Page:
The FCC's net neutrality rules: 5 things you need to know
The FCC's net neutrality rules: 5 things you need to know | PCWorld
This one will be a doozy in court action, which will come fast and furious--if ever there was a case of government overreach, this is surely it. First, the FCC is going to have to explain why it had already classified the Internet as an "Information Service" but now has reached the brilliant conclusion that the Internet is not really an "Information Service" after all (the FCC lied the first time?), but a telephone carrier company of the kind that the original Title II rules were created for--Ma Bell, etc. (Title II supported the government's right to make AT&T the legal long-distance monopoly in the country for decades, until a Federal judge declared the whole thing unconstitutional and dissolved the government's monopoly. Long distance phone service did not advance in the US until the government's monopoly was broken up and long-distance was deregulated in the '80's.) It should be very entertaining to watch the FCC--well, the three Democrat members of the FCC, anyway--explain all of the contradictions and misapplications of Title II to "the Internet." The FCC seems so stupid that it doesn't understand that no one company controls the Internet--the servers that people visit while on the Internet do not belong to the ISPs, but are all independently owned, etc. Grab your popcorn and prepare for a show...
It's a common fantasy that anti-monopoly heroes brought down the big phone company monopoly, when in fact it's the exact opposite. The monopoly itself wanted less regulation, so they demanded to be broken up (which they couldn't legally do themselves).
Regardless, Title II was extensively modified over the years since 1934. In fact, the largest such modification occurred in 1996, and one of the key things that legislation did was repeal the 1982 consent decree with AT&T that allowed the breakup. It treated video content over phone wires to be considered common carrier equivalent as well.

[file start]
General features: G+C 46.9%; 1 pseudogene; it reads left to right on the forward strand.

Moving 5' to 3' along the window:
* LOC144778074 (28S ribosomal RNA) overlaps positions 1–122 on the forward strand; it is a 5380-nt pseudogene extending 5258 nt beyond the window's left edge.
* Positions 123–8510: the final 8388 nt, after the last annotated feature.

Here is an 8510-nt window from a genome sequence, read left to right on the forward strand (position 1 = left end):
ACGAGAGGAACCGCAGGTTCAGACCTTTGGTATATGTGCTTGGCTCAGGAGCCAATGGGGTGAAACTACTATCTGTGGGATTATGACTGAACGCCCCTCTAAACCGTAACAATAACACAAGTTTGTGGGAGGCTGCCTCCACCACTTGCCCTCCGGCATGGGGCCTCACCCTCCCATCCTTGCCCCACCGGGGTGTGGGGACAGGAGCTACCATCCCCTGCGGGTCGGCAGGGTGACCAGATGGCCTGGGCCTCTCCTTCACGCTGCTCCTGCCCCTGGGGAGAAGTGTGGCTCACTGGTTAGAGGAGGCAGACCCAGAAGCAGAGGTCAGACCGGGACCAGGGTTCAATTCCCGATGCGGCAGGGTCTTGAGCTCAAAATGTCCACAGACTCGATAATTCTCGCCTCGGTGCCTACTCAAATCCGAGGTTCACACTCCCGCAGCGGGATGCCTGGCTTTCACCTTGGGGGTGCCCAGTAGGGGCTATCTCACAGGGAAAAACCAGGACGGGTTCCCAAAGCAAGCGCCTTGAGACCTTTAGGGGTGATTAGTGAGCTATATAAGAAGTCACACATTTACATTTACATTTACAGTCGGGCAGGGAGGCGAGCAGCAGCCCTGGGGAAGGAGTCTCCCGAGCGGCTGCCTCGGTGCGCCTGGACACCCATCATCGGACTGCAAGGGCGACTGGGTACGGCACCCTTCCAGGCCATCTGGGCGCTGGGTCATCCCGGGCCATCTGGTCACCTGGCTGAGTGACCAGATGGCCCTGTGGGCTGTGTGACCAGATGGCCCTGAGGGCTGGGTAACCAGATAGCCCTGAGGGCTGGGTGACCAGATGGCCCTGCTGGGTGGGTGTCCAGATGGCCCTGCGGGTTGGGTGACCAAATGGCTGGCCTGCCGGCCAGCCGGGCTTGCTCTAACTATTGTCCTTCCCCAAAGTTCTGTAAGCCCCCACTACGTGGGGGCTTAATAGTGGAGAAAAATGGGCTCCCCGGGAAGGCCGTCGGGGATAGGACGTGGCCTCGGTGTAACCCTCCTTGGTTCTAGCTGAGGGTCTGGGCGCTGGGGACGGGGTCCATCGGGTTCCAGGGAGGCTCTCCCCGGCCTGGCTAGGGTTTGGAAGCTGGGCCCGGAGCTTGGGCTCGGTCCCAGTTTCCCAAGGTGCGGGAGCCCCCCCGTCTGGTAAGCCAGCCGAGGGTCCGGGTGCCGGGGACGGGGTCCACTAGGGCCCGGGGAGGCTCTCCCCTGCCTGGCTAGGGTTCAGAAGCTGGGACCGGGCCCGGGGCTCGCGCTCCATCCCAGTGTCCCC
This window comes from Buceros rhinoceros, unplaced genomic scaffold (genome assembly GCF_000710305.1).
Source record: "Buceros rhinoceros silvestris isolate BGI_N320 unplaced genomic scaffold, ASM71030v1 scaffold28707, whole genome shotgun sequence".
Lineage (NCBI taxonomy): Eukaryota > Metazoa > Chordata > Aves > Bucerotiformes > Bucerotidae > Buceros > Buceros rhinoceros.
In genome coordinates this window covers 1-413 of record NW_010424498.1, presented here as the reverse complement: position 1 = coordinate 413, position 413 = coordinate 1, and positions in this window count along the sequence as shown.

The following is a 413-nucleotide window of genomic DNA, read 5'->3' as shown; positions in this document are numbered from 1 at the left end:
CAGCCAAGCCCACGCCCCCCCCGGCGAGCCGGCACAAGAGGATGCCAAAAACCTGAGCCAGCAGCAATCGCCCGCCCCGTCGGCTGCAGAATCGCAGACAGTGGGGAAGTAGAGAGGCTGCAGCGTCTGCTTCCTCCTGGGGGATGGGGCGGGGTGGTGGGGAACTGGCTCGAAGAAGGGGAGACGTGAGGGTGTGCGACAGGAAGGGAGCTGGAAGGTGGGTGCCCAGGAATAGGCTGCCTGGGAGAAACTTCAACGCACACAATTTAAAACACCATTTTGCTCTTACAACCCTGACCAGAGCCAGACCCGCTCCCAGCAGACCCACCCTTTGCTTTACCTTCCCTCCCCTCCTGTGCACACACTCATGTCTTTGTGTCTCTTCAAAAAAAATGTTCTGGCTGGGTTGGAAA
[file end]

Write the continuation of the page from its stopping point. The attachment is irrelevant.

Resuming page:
Thanks to all for a very interesting read. . .
I wondered what was coming
This topic was taken down at Seven forums to which I had commented and I don't know what comments brought the thread down so I'll just make one point here. Both the intended and unintended consequences of any government act are usually not known by the people at the time of the act being passed. Case in point would be the federal income tax legislation of 1913. Proponents of that legislation did not believe the tax would raise significant revenues, nor that it would become the dominant source of revenue and government growth that it's become. At least those were the things said at the time by proponents of the income tax. Of course Congressman Cordell Hull did want to make certain that the tax would be accessible in time of war, which would prove pretty useful four years later, and ever since. The three Commissioners that voted for these rules were holding hands, invoking James Madison, and calling it an "historic day." I think they know what they are about, even if most of the public does not.
Bear in mind that my comment is not anti-government, but rather pro-transparent government and that is something the people simply have rarely gotten because of the hidden agendas of those in government. Nor should my comments be taken as to absolve certain corporations as I readily agree with Adam Smith who said of monopolists, "People of the same trade seldom meet together, even for merriment and diversion, but the conversation ends in a conspiracy against the public, or in some contrivance to raise prices."